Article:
– Manual controls. I’ve seen the settings that I would want to set myself to manual when shooting at normal pace. Focus, aperture, shutter speed, white balance, ISO, audio input/output levels, parallax can all be set before pressing record.
– 3.5″ 3D LCD screen. Yes 3D on it looks Ok, but what I liked best was to swivel the articulating screen to an angle that I saw the 3D stops working but the two streams overlay so I can monitor parallax values and adjust my position to the subject for best 3D.
– Ability to shoot 3D time lapses is something that I just didn’t get enough time to check out but I bet it will look good.
– 3D MPO photos in 1080 resolution… not as good as Fuji’s W3, most probably, but it’s there and occasionally why not make a 3D picture?

And what can be further improved in the JVC GS-TD1 3D:

– At the wide end of the lens it’s 35mm equivalent is only 42mm which some could say make them look home-video-ish. It’s the same lens that they’ve used in the other new 2D top end consumer camcorder the HM960 but to have a compact size 3D camcorder they used two smaller 1/4.1″ CMOS sensors, compared to HM960s 1/2.3″ that makes it have a wide end of 29.5mm (35mm equivalent).
– Interlaced recording. Personally I’m not a fan of it in either 2D or 3D. Even the best deinterlacing software will not cope well with fast motion/action/panning etc. Especially in 3D you want sharp images for the brain to get more info to be able to recreate the best 3D effect.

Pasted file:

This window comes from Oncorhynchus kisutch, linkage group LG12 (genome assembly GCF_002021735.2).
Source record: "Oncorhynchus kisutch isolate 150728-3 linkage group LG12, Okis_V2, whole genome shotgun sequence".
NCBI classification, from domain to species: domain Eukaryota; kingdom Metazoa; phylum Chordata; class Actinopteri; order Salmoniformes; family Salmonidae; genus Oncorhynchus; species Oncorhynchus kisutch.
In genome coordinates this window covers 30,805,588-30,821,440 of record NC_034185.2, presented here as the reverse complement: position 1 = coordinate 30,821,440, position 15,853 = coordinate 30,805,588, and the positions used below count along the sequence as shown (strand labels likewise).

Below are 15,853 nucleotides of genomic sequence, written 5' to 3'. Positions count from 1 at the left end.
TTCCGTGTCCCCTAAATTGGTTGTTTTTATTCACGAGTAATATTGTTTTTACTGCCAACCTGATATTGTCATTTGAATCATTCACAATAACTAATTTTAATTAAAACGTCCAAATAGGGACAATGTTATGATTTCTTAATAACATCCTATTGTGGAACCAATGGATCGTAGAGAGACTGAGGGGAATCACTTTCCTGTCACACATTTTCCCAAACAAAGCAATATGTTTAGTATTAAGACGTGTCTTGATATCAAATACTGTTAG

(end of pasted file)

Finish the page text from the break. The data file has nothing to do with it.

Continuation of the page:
– CMOS’ famous rolling shutter. It’s there but considerably less painful than for example my Canon 550d’s (T2i). So a good job by JVC, but in a perfect world, for 3D specifically, again I’d prefer global shutter.
– Electronic image stabilizer. An optical would have been better, mainly as it’s a consumer product and it’s designed to be handheld.

Michael compares the JVC with the Fujifilm W3 and his custom dual Canon 550D (T2i) 3D recording rig and you should also have in mind that the JVC GS-TD1 3D camcorder is a consumer product and not a professional one. And JVC’s product will probably have a serious competition with Sony’s upcoming HDR-TD10E 3D camcorder and hopefully we’ll soon start seeing more information and demo footage from Sony’s product as well. Personally I’m interested in both and will try to get them for testing if possible, because I’m planning to purchase one of these two models for shooting 3D video as any stereo 3D enthusiast interested in 3D video recording on a non-professional level probably is also interested in them…

Download the JVC GS-TD1 3D Samplemirror 1

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JVC is Also Announcing a Full HD 3D Consumer Camcorder at CES

January 7th, 2011 · 6 Comments · Shooting in 3D